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mikec
10-Feb-2019, 02:56
I was recently searching the web for some lens info and noticed on one page that I can no longer find, that the lens table in question had flange focal distances quoted for Copal and Prontor shutters and that there was a difference between the two. The ffd is pretty much academic for a ground glass user but for a point and shoot with a helical focuser it is important that the infinity mark is accurately located. Does anyone have a document or link showing what this difference is?

My specific need is to know what the difference is for an Apo-Grandagon 35mm. I have a micrometer and have tried to measure the difference by comparing the distances as follows:

The logic I am using is that if the ffd for the two shutters is the same, then the distance between the front of the lens board on which the shutter rests and the rim of the rear lens block should be identical. Does that sound right?

So I measured that distance with the rear block mounted in its Prontor Prof. 01S and also when mounted in a Copal 0 (normally has a Apo-G. 55mm). The problem is that the jaws of my micrometer are not long enough to take the measurement directly, so I had to place a metal ruler across the rear block to extend the plane.
I tried to use the same lens board points and ruler segments to limit variations but the measurement was not easy and so subject to error.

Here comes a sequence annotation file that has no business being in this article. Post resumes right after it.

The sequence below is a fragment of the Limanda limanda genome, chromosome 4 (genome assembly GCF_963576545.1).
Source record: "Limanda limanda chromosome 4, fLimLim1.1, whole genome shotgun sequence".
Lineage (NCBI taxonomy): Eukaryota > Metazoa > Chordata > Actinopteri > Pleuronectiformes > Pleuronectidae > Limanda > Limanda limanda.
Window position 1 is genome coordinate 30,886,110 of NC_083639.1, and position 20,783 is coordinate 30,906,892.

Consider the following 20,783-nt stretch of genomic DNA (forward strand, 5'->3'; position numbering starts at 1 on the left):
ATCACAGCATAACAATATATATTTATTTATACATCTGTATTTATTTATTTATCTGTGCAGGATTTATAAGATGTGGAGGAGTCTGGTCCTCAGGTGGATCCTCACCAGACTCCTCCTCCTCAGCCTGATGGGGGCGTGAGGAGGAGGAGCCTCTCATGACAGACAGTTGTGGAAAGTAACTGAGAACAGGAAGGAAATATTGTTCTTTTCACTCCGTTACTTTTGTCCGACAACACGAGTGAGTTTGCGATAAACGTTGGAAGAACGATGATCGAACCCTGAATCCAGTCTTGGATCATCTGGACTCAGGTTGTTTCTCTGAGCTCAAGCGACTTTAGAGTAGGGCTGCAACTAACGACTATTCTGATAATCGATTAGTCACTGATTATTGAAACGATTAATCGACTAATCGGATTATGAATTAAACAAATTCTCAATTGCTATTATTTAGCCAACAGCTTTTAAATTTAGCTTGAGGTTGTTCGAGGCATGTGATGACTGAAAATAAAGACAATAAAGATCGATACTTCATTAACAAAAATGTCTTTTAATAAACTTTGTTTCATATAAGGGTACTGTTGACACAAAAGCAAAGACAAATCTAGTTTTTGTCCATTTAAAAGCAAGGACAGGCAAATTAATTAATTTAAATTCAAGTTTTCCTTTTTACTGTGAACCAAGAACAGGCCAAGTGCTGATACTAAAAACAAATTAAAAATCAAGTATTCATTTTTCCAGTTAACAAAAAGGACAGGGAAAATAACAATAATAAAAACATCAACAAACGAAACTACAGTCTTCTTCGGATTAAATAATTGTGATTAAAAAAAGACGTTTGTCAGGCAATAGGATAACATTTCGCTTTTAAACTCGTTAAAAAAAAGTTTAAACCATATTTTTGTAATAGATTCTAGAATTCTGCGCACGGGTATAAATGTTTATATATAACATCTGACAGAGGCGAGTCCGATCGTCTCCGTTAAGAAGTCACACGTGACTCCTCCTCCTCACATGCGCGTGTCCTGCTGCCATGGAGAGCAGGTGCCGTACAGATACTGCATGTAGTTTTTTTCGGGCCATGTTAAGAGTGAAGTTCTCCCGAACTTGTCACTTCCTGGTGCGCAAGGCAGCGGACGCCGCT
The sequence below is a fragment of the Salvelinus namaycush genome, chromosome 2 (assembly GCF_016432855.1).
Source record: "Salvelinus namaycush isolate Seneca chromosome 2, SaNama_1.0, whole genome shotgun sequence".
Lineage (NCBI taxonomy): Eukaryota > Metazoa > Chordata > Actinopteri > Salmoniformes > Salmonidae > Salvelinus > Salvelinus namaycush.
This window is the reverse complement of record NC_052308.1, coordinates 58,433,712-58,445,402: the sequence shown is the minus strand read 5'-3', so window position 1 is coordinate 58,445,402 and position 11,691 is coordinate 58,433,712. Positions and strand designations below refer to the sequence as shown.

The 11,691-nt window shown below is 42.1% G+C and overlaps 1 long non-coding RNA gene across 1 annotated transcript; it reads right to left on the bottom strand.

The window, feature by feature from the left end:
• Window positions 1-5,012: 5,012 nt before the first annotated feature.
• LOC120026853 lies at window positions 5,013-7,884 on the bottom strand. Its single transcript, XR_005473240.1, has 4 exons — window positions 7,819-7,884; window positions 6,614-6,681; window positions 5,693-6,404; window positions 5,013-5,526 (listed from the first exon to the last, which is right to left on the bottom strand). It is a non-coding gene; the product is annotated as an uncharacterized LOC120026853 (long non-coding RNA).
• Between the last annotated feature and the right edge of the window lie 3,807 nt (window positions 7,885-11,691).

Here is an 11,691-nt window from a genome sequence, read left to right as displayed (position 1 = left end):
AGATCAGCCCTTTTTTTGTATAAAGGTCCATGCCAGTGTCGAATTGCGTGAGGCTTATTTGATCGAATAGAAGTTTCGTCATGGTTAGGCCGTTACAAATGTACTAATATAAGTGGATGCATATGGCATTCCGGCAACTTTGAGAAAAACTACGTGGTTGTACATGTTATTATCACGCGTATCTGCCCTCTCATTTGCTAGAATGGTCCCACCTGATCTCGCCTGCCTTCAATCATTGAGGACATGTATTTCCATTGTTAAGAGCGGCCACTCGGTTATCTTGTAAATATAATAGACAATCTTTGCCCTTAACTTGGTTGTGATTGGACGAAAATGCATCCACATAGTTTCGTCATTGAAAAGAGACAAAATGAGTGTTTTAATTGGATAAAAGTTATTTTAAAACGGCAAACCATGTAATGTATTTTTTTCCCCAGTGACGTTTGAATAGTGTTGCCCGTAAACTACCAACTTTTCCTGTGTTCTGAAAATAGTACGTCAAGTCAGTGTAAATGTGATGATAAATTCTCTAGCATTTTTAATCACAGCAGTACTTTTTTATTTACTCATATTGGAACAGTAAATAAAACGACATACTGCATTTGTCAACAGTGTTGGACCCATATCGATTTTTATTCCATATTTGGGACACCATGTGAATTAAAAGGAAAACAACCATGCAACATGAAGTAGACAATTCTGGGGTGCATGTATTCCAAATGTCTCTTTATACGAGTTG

That said, there is a clear difference between the two of approximately 2.5mm, the Copal being the smaller, so I am asking for some better data.

I could move the 35mm to a Copal 0 for which the ffd is documented but I would prefer to have the choice. I can't simply switch the elements to that of the 55mm as that is shimmed.

Thanks for any pointers you can give.

Pfsor
10-Feb-2019, 05:08
The ffd is pretty much academic for a ground glass user but for a point and shoot with a helical focuser it is important that the infinity mark is accurately located.

Thanks for any pointers you can give.

No. You should never rely on some nominal values of the FFD of your lenses when constructing your P&S camera. The value is never as precise as needed for good infinity focusing. Not only is each lens slightly personal in this distance but it is difficult to build the camera box for the exact value you want with all manufacturing tolerances adding up as you go.